An evil scheme with legs to stand on: Margaret Colin and Robert Cuccioli do the dirty work in 'Temporary Help.'

TEMPORARY HELP. By David Wiltse. With Chad Allen, Margaret Colin, Robert Cuccioli and William Prael. Set by Troy Hourie. Directed by Leslie L. Smith. At the Women's Project Theatre, 424 West 55th St. Tickets: $39.50 (212) 329-6200.

It's surprising we don't see more thrillers in the theater, because in a thriller the most important character is the audience, which in our narcissistic times you'd think would count for something.

In a conventional play, after all, you have to involve yourself in the characters. In a thriller the characters are pretexts to play with your emotions. They exist merely to give you a thrill.

This is pretty much the case with David Wiltse's "Temporary Help," which concerns a middle-aged but youngish-looking farm couple in rural Nebraska, the Strebers, who hire drifters, involve them in a shady financial maneuver and then make them disappear.

The play, in fact, begins with a gunshot, the Strebers' preferred method of dispatching their help. Whatever else its agricultural terrain affords, Nebraska apparently has a bumper crop of hunky drifters ripe for picking. One, in fact, pops up as soon as the Stebers bury their last.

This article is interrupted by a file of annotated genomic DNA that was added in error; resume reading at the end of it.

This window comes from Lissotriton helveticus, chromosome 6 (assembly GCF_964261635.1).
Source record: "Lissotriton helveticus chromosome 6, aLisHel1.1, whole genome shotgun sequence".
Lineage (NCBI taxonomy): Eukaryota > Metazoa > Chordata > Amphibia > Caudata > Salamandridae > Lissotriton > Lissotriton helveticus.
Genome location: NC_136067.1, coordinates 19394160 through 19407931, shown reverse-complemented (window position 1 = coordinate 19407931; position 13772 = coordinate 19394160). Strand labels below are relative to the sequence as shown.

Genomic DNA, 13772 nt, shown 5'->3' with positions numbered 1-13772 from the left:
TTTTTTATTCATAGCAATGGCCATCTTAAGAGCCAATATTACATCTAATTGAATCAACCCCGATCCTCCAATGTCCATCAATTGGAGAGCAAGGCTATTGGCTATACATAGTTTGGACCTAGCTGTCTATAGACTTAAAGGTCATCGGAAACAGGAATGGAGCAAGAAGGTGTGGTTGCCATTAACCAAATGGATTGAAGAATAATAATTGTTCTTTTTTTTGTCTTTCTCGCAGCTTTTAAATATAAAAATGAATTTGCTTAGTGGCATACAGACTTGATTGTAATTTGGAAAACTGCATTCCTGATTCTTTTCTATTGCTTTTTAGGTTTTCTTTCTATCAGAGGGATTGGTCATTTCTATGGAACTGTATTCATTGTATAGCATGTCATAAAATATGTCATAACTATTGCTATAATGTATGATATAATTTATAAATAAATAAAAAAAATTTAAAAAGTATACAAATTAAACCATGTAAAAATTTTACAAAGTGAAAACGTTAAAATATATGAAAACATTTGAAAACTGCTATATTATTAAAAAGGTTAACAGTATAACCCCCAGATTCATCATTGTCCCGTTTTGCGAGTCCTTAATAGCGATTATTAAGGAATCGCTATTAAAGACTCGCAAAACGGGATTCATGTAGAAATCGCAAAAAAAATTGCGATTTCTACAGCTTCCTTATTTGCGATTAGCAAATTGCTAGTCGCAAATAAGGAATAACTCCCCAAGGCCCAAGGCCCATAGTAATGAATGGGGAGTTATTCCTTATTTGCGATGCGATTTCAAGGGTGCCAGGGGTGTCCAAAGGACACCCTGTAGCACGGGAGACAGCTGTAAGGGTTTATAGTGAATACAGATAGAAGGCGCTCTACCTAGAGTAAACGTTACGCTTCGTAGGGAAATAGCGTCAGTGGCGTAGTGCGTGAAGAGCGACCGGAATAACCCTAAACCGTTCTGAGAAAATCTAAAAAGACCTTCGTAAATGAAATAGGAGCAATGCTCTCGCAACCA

Both having been abused as children, the Stebers play abusive games with their hired hands. They also play games with us.

Meanwhile, a local sheriff who has the hots for Faye Streber, suspects funny business, which means that all evening long you wonder who will be left alive. Since none of them is very appealing, the results are quite satisfying.

As Karl Streber, Robert Cuccioli shrewdly uses comedy to undercut the constant menace his character presents. He has also undercut his matinee idol looks. Perhaps from throwing his hair around so vigorously in "Jekyll and Hyde," his upper body seems overdeveloped, which gives him an ungainly look useful for the part.

Margaret Colin achieves an impressive balance between vulnerability and canniness as his compliant but resentful wife. Chad Allen (best known from "Dr. Quinn, Medicine Woman") brings a powerful neurotic edge to the drifter. William Prael has great strength as the sheriff.

Except for its ending, "Temporary Help" offers few surprises, but it has been skillfully acted, directed and designed.

Originally published on November 18, 2002

Backmoving.gif (10803 bytes)